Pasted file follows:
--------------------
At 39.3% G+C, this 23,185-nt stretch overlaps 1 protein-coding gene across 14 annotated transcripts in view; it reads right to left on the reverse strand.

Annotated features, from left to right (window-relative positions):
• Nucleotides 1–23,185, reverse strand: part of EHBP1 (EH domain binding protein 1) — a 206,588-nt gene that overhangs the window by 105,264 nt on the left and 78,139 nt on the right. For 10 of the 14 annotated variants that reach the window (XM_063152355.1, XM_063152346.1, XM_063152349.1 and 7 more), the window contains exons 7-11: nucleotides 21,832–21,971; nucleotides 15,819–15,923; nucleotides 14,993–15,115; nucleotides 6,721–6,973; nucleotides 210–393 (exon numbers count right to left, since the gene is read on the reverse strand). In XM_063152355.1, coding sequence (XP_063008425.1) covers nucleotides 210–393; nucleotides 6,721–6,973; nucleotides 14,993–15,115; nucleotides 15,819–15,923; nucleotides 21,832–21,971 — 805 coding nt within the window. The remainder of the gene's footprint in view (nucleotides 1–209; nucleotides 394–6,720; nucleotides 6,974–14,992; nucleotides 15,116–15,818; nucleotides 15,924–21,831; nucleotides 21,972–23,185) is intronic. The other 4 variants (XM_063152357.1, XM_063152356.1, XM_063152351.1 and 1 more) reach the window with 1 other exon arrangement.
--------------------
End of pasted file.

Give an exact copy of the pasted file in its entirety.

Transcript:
At 39.3% G+C, this 23,185-nt stretch overlaps 1 protein-coding gene across 14 annotated transcripts in view; it reads right to left on the reverse strand.

Annotated features, from left to right (window-relative positions):
• Nucleotides 1–23,185, reverse strand: part of EHBP1 (EH domain binding protein 1) — a 206,588-nt gene that overhangs the window by 105,264 nt on the left and 78,139 nt on the right. For 10 of the 14 annotated variants that reach the window (XM_063152355.1, XM_063152346.1, XM_063152349.1 and 7 more), the window contains exons 7-11: nucleotides 21,832–21,971; nucleotides 15,819–15,923; nucleotides 14,993–15,115; nucleotides 6,721–6,973; nucleotides 210–393 (exon numbers count right to left, since the gene is read on the reverse strand). In XM_063152355.1, coding sequence (XP_063008425.1) covers nucleotides 210–393; nucleotides 6,721–6,973; nucleotides 14,993–15,115; nucleotides 15,819–15,923; nucleotides 21,832–21,971 — 805 coding nt within the window. The remainder of the gene's footprint in view (nucleotides 1–209; nucleotides 394–6,720; nucleotides 6,974–14,992; nucleotides 15,116–15,818; nucleotides 15,924–21,831; nucleotides 21,972–23,185) is intronic. The other 4 variants (XM_063152357.1, XM_063152356.1, XM_063152351.1 and 1 more) reach the window with 1 other exon arrangement.